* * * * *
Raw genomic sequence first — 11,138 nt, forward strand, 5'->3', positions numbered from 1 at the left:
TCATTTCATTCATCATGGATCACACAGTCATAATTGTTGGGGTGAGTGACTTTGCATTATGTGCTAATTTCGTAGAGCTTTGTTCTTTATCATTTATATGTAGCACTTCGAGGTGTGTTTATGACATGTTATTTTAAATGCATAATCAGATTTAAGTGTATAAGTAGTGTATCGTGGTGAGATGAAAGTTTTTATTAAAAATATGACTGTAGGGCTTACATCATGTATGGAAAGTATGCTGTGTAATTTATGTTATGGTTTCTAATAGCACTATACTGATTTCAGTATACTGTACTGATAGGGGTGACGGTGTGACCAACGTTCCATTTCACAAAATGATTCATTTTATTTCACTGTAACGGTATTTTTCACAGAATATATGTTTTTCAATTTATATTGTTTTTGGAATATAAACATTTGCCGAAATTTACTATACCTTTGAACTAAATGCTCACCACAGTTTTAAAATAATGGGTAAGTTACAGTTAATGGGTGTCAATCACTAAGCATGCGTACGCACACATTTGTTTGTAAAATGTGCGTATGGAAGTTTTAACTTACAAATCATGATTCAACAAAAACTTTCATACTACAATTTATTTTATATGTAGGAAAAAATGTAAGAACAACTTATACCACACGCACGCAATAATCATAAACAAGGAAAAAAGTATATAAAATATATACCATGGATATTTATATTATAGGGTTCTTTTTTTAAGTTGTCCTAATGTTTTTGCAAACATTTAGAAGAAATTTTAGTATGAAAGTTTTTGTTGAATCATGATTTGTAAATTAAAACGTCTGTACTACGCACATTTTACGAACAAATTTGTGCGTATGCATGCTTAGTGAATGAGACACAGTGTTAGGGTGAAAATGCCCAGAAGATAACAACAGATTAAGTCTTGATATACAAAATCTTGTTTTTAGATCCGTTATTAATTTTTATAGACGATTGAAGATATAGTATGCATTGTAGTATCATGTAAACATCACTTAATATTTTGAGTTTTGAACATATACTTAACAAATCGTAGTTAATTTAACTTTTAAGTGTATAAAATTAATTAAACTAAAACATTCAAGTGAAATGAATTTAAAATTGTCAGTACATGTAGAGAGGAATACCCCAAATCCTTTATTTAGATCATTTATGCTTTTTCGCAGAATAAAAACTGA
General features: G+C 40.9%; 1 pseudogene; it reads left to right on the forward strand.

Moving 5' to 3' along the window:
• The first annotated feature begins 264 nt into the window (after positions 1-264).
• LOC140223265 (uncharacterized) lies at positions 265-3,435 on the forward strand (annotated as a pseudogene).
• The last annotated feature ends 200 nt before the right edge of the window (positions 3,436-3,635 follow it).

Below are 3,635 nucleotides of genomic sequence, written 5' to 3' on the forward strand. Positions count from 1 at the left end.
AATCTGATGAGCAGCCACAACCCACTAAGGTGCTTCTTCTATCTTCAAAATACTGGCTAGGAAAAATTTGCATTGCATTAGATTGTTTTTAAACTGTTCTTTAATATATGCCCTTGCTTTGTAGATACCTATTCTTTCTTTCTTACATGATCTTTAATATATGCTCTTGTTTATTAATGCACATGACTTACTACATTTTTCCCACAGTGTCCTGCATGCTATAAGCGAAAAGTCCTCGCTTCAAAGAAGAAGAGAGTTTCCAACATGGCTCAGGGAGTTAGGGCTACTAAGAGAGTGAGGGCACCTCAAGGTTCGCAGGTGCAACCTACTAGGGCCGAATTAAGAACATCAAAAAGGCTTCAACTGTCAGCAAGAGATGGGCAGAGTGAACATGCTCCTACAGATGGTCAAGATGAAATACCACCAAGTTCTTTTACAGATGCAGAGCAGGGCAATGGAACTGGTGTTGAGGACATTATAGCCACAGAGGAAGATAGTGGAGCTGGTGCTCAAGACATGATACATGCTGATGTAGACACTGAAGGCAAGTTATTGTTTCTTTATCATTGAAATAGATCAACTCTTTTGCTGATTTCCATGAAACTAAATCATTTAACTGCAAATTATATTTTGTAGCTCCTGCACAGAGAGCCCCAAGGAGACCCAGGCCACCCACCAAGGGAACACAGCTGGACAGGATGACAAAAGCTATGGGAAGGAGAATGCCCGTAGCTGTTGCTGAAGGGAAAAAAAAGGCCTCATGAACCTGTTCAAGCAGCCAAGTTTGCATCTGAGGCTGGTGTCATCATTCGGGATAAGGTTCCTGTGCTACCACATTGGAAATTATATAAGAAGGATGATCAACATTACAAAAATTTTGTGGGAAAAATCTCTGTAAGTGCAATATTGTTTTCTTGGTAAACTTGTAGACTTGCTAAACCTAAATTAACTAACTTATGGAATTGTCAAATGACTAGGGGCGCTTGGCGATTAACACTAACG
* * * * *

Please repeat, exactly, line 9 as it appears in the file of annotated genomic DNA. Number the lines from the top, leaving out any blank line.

AATCTGATGAGCAGCCACAACCCACTAAGGTGCTTCTTCTATCTTCAAAATACTGGCTAGGAAAAATTTGCATTGCATTAGATTGTTTTTAAACTGTTCTTTAATATATGCCCTTGCTTTGTAGATACCTATTCTTTCTTTCTTACATGATCTTTAATATATGCTCTTGTTTATTAATGCACATGACTTACTACATTTTTCCCACAGTGTCCTGCATGCTATAAGCGAAAAGTCCTCGCTTCAAAGAAGAAGAGAGTTTCCAACATGGCTCAGGGAGTTAGGGCTACTAAGAGAGTGAGGGCACCTCAAGGTTCGCAGGTGCAACCTACTAGGGCCGAATTAAGAACATCAAAAAGGCTTCAACTGTCAGCAAGAGATGGGCAGAGTGAACATGCTCCTACAGATGGTCAAGATGAAATACCACCAAGTTCTTTTACAGATGCAGAGCAGGGCAATGGAACTGGTGTTGAGGACATTATAGCCACAGAGGAAGATAGTGGAGCTGGTGCTCAAGACATGATACATGCTGATGTAGACACTGAAGGCAAGTTATTGTTTCTTTATCATTGAAATAGATCAACTCTTTTGCTGATTTCCATGAAACTAAATCATTTAACTGCAAATTATATTTTGTAGCTCCTGCACAGAGAGCCCCAAGGAGACCCAGGCCACCCACCAAGGGAACACAGCTGGACAGGATGACAAAAGCTATGGGAAGGAGAATGCCCGTAGCTGTTGCTGAAGGGAAAAAAAAGGCCTCATGAACCTGTTCAAGCAGCCAAGTTTGCATCTGAGGCTGGTGTCATCATTCGGGATAAGGTTCCTGTGCTACCACATTGGAAATTATATAAGAAGGATGATCAACATTACAAAAATTTTGTGGGAAAAATCTCTGTAAGTGCAATATTGTTTTCTTGGTAAACTTGTAGACTTGCTAAACCTAAATTAACTAACTTATGGAATTGTCAAATGACTAGGGGCGCTTGGCGATTAACACTAACG